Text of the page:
The Event Admin Service Specification, part of the OSGi Compendium specification, defines a general inter-bundle communication mechanism. The communication conforms to the popular publish/subscribe paradigm and can be performed in a synchronous or asysnchronous manner.
The main components in a publish/subscribe communication are:
- Event Publisher - sends events or messages related to a specific topic
- Event Handler (or Subscriber) - expresses interest in one or more topics and receives all the messages belonging to such topics.
Events are composed of two attributes:
- a topic defining the nature of the event; topic names are usually arranged in a hierarchical namespace, where slashes are used to separate the levels (i.e. "org/osgi/framework/FrameworkEvent/STARTED") and
- a set of properties describing the event.
An event publisher is a simple Java class that creates events and sends them using the EventAdmin service interface, for example:
The EventAdmin.sendEvent() method sends the Event object synchronously. To send it asynchronously, use the EventAdmin.postEvent() method, such as:
Creating an event handler is as simple as implementing the EventHandler interface:
To receive event notifications, the event handler must be registered as a OSGi service under the object class org.osgi.service.event.EventHandler. When registering the service, a String property named EVENT_TOPIC must be specified; this property describes the list of topics in which the event handler is interested. For example:
It is possible to use '*' as a wildcard in the final character of the EVENT_TOPIC, like in this example:
Finally, it is possible to specify an additional EVENT_FILTER property to filter event notifications; the filter expression follows, the normal LDAP syntax:
Every OSGi framework sends (asynchronously) a number of events that can be captured by any bundle.
The followig properties are always present in a bundle event object:
The following properties are always present in a service event object:
Each of the aforementioned events actually contains a wider set of properties. Check the OSGi Compendium specification, section 113.6, for a complete list.
The Apache Felix Event Admin implementation is trying the deliver the events as fast as possible. Events sent from different threads are sent in parallel. Events from the same thread are sent in the order they are received (this is according to the spec).
A timeout can be configured which is used for event handlers. If an event handler takes longer than the configured timeout to process an event, it is blacklisted. Once a handler is in a blacklist, it doesn't get sent any events anymore.
The Felix Event Admin can be configured either through framework properties or through the configuration admin. This is a list of configuration properties:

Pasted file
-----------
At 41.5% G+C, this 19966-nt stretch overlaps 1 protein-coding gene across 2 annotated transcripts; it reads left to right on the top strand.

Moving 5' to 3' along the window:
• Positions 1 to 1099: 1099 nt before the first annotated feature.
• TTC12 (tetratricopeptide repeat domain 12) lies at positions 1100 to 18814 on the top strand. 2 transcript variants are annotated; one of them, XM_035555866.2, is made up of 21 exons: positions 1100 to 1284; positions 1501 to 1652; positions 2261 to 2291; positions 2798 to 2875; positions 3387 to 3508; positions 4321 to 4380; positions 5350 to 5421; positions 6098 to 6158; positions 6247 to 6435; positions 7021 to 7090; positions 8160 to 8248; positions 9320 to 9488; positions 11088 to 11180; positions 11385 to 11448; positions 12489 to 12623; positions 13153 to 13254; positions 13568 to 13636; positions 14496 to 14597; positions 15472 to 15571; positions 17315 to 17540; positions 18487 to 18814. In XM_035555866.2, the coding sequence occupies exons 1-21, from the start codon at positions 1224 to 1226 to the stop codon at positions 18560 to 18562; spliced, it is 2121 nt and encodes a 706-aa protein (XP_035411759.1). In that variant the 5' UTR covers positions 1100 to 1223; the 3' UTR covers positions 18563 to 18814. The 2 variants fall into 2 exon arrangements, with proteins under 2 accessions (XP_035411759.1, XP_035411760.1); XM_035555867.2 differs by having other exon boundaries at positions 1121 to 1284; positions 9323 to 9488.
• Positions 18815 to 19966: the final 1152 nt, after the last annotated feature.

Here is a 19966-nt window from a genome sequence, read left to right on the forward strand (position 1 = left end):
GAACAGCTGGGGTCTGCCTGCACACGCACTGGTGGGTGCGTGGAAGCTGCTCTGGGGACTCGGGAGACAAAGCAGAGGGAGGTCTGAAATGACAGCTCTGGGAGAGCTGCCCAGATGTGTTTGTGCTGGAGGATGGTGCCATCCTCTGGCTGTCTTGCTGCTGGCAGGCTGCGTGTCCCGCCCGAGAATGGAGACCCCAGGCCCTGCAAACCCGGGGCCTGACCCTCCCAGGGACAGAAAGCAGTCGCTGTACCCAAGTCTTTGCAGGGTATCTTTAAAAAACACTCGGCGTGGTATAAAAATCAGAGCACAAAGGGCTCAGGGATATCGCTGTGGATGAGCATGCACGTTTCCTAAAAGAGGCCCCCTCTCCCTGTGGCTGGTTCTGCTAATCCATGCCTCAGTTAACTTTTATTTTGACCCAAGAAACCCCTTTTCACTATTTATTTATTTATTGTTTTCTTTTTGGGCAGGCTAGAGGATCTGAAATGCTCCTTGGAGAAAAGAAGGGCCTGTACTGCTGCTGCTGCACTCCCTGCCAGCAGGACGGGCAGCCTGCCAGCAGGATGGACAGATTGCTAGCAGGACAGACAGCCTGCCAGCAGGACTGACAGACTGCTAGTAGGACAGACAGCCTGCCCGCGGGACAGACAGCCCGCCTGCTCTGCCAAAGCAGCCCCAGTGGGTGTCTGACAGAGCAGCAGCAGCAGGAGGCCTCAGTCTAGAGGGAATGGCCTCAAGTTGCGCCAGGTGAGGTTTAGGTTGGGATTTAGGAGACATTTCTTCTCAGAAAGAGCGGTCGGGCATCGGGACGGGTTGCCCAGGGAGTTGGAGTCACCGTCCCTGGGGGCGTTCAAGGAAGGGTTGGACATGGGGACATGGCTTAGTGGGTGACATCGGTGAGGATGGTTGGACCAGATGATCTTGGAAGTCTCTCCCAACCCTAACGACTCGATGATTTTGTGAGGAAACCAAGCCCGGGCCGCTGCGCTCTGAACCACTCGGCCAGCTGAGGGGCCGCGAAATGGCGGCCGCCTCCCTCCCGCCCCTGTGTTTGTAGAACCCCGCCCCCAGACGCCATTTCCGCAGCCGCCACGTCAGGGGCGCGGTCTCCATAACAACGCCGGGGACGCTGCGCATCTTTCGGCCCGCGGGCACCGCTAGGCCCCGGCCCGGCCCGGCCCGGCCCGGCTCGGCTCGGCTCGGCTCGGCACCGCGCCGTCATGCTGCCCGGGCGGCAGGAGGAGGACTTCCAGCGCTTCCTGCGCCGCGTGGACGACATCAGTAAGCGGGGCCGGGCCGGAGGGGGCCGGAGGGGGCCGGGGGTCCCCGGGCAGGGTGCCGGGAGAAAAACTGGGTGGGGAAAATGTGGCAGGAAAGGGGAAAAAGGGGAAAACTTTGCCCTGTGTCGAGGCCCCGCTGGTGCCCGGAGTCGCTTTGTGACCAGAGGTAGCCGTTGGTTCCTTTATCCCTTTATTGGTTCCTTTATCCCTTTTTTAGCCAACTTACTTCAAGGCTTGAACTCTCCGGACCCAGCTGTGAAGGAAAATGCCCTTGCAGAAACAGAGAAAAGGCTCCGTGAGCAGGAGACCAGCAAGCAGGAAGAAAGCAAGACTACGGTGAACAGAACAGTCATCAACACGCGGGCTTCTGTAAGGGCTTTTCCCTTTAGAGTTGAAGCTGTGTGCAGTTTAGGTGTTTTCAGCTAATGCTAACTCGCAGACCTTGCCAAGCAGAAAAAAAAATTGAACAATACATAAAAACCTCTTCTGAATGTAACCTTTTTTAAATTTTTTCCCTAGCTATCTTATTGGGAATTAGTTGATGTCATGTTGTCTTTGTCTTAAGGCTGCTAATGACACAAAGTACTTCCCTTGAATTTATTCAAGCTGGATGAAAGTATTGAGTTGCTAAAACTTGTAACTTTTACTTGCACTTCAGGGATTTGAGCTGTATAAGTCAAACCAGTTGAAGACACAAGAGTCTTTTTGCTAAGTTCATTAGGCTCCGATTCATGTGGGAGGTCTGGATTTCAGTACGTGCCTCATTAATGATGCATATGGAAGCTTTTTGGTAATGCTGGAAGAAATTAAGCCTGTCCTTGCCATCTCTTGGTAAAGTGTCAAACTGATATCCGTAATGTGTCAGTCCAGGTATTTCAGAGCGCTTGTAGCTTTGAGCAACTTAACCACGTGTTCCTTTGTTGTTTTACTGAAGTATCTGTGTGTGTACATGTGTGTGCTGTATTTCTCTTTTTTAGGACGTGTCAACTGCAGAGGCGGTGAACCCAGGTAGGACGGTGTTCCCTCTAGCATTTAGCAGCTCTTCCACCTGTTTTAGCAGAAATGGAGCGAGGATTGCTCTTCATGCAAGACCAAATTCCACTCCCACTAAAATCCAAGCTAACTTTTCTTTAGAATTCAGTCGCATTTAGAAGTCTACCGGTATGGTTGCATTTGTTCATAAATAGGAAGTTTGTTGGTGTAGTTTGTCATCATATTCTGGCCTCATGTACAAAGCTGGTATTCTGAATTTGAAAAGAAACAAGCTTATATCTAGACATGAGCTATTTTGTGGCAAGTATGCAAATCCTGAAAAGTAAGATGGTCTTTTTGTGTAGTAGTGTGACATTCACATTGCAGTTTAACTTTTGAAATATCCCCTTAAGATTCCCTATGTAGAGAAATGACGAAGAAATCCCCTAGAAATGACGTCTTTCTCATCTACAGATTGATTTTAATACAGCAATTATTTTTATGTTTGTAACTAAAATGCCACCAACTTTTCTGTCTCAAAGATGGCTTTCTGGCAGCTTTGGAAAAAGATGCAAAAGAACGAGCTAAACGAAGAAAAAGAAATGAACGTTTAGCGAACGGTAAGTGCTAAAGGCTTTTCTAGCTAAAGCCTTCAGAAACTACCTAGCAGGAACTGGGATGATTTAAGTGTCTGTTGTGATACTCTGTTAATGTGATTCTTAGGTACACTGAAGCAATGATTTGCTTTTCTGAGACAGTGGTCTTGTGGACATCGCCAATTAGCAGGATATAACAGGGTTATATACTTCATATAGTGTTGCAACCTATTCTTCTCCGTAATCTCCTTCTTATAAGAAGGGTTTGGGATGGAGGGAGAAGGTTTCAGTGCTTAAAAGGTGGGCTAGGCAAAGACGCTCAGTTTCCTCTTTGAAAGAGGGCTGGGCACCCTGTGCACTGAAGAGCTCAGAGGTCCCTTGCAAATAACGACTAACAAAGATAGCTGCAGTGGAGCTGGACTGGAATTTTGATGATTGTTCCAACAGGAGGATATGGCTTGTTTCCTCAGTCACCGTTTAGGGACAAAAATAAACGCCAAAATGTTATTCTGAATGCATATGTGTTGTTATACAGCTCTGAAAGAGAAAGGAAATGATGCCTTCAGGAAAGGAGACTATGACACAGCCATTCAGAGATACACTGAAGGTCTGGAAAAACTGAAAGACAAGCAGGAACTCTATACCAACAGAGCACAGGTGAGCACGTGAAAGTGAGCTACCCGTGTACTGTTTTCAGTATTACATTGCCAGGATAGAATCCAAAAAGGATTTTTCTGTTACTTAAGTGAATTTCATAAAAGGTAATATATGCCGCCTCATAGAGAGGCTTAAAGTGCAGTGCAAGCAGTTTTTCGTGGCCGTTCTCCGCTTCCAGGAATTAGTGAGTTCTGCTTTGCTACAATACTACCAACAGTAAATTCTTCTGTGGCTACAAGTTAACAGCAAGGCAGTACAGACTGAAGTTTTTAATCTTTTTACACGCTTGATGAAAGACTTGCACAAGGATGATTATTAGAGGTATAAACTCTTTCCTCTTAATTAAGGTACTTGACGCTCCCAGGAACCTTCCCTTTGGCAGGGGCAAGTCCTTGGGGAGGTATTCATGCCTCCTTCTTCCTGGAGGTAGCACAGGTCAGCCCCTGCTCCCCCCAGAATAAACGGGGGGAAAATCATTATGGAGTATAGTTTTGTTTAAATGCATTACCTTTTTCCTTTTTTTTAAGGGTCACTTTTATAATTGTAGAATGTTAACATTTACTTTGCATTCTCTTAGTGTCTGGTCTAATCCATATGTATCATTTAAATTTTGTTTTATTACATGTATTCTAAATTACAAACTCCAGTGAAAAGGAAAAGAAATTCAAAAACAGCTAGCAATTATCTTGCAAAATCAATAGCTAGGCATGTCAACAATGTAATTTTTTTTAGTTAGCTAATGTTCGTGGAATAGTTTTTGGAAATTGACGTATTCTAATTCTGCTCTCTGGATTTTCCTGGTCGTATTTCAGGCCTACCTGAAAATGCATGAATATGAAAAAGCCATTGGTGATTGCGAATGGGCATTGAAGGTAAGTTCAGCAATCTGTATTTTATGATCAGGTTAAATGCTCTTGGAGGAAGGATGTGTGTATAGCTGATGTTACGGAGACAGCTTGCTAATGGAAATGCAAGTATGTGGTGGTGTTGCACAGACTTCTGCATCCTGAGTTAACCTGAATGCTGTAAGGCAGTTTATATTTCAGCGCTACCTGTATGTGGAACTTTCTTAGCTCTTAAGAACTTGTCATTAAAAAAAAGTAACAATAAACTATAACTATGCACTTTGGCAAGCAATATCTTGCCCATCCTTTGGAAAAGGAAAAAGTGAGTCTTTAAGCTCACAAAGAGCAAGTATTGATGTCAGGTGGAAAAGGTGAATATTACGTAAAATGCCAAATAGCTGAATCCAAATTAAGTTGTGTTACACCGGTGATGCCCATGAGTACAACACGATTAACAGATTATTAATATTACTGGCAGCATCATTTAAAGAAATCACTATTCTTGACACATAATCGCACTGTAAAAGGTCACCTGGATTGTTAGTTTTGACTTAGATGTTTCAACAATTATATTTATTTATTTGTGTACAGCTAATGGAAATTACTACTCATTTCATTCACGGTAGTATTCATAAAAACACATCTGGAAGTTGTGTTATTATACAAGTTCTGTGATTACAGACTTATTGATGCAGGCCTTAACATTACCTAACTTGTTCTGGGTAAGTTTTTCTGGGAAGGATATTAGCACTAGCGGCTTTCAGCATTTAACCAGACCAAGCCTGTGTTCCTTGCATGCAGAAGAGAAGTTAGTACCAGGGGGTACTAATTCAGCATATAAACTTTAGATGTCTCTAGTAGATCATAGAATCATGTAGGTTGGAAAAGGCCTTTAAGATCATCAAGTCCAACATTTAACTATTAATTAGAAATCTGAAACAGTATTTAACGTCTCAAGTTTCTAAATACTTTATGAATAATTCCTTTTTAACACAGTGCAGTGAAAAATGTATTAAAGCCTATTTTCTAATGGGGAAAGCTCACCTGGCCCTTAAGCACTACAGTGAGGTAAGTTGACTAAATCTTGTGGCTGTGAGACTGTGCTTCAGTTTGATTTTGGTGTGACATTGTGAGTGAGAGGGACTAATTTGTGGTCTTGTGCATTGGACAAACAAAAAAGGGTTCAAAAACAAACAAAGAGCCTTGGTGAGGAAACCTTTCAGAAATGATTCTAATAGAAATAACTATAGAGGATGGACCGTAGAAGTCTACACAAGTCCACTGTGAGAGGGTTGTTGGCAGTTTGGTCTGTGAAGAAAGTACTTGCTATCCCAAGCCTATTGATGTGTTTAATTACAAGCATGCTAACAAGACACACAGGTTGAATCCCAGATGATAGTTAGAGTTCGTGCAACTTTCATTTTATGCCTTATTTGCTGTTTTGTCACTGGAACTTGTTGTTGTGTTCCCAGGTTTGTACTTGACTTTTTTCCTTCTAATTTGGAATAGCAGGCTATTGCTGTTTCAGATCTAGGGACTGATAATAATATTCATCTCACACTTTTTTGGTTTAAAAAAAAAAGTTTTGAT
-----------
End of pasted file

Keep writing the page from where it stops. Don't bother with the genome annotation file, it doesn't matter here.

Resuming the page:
|Function||Property Name||Type and Default||Description|
|Cache Size||org.apache.felix.eventadmin.CacheSize||Integer, 30||The size of various internal caches. The default value is 30. Increase in case of a large number (more then 100) of services. A value less then 10 triggers the default value.|
|Thread Pool Size||org.apache.felix.eventadmin.ThreadPoolSize||Integer, 10||The size of the thread pool. The default value is 10. Increase in case of a large amount of synchronous events where the event handler services in turn send new synchronous events in the event dispatching thread or a lot of timeouts are to be expected. A value of less then 2 triggers the default value. A value of 2 effectively disables thread pooling.|
|Timeout||org.apache.felix.eventadmin.Timeout||Integer, 5000||The black-listing timeout in milliseconds. The default value is 5000. Increase or decrease at own discretion. A value of less then 100 turns timeouts off. Any other value is the time in milliseconds granted to each event handler before it gets blacklisted.|
|Require Topic||org.apache.felix.eventadmin.RequireTopic||Boolean, true||Are event handlers required to be registered with a topic? This is enabled by default. The specification says that event handlers must register with a list of topics they are interested in. Disabling this setting will enable that handlers without a topic are receiving all events (i.e., they are treated the same as with a topic=*).|
|Ignore Timeouts||org.apache.felix.eventadmin.IgnoreTimeout||String, empty||Configure event handlers to be called without a timeout. If a timeout is configured by default all event handlers are called using the timeout. For performance optimization it is possible to configure event handlers where the timeout handling is not used - this reduces the thread usage from the thread pools as the timout handling requires an additional thread to call the event handler. However, the application should work without this configuration property. It is a pure optimization! The value is a list of strings. If a string ends with a dot, all handlers in exactly this package are ignored. If the string ends with a star, all handlers in this package and all subpackages are ignored. If the string neither ends with a dot nor with a start, this is assumed to define an exact class name.|